Thursday, September 4, 2014

Power Supply Convo...

I guess I'm not sure if I should keep posting these emails or not.. The questions seem to be common and I get them regularly. And I suppose not everyone reads the blog or news section, lol... BUT maybe it will help someone searching the web if the happen upon it. SO, here's another PS question.

We need to cut PU Foam having a density of 6 to 7 kg/ by using a straight
hot wire cutter.
As per suggestions, we have worked out to use  a  26 gauge NiCr wire of 2 feet length for a straight wire cutter using a power supply of 12 volt 2 amp.

I think you should anticipate at least 4 amps.. The 2 amp mark is really a minimum when it comes to cutting foam. Also, try to find a power supply that allows you to adjust the voltage.

When you start to cut foam, heat exchanges from the wire to your substrate (PUFoam). As the wire cools, it takes time to heat back up to a cutting temperature. In most cases what happens is your cutting speed slows dramatically, and most often will lead to wire breakage as people push harder to cut faster. 

With 3-4 amps you have a hotter wire, that can replenish heat faster, and cut faster without compromising your wire. Ideally the substrate (PUFoam) never actually touches the wire, it is the heat radiating around the wire (the kerf) that actually cuts the foam. 

Please let us know if we need output voltage as 12v DC or 12v AC.

AC versus DC, doesn’t matter. It is just important that you have enough current. Try to find a 24v4a variable power supply, and you should be all set!

Depending on where you’re at in the world, this power supply should suit all your needs and is rated for international use. 

Thanks for your guidance and are sure that will positively be of immense use to me.

I would like to tell you the exact use of hot wire foam cutter which I want to use for commercial
purposes to cut low density (ranging  from 6 to 7 kg/ PU Foam sheets of thickness varying from 2.5 mm to 6 mm stacked to a height of about 18 inches (i.e. say 100 sheets of 4.50 mm piled over one another) and cutting to smaller size sheets of size 8 X 18 inches from bigger sheets of size 32 x 72 inches.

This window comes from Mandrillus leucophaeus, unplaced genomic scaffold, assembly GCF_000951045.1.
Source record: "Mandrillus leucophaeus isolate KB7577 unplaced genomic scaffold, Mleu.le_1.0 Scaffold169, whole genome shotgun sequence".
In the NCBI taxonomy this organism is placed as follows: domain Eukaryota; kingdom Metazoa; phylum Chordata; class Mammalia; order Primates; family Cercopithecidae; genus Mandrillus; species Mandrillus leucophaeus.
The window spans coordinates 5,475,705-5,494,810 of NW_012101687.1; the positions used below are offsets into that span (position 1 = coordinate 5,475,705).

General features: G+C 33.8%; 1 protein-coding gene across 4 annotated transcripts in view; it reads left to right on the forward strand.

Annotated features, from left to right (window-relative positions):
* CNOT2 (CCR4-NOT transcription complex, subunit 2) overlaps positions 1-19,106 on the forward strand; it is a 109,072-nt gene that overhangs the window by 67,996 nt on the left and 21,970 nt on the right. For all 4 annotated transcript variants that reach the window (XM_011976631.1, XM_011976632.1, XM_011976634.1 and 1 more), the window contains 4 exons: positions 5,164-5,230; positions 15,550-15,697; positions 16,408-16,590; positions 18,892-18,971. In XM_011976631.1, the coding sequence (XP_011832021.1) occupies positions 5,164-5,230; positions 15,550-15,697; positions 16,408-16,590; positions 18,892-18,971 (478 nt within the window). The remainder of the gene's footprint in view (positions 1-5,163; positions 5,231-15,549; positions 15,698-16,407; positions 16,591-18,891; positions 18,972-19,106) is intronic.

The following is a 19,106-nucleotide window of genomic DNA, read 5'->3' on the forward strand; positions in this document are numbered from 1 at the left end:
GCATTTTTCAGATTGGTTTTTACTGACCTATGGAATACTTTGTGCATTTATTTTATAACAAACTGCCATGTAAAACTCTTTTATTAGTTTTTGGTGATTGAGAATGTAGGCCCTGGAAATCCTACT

So please suggest what type of nichrome wire and power supply would be required for a straight hot wire foam cutter so that large volumes of the above sheets can be cut.

It looks like you’re cutting wire will need to be 36” wide to make a comfortable cut. You always want to give a little extra cutting line to make it easier on yourself, but should be able to get everything to line up if you have a standard cutting jig or a stop-board. But I’m sure you can figure that out. 

Polyurethane foam is a little funny when it comes to cutting. Because it is an open cell foam, the little pockets of air between the foam matrix will actually suck up a little heat during your cut. Interestingly enough, the air acts like a little insulator during the cutting process and actually slows things down further.

At cutting lengths over 24” I tell people it is a good idea to go with 24 gauge nichrome wire. It is a little more stiff and is a little stronger than 26 gauge wire. Plus, the voltage/amperage requirements of 24 gauge is a little easier to deal with than 26 gauge nichrome wire. 

One draw back with nichrome wire at longer distances is that it may be hard to control the wire expansion and line “sag.” I’ve had some wavy cuts with larger cutters, but you can help prevent this by making the wire quite tight with a spring and use a higher temperature. A higher temperature helps less PU foam touch the wire during cutting, and the tight spring helps prevent line sag.

One other thought would be for you to use/try Rene Wire (link). Rene is sort of a “top of the line” cutting wire. It is highly resistant to breaking, won’t have as much line sag, and cuts well for both hobby and industrial purposes. For power supply calculations, 27 gauge Rene wire is similar to 28 gauge Nichrome wire.

If you want to make your own power supply, I would recommend the XFR3018E transformer from Jacobs-online. You’ll have to have a bit of electrical ability, and wire in a dimmer switch. I have a walk-through tutorial where I use a different transformer, but the images are essentially the same. 

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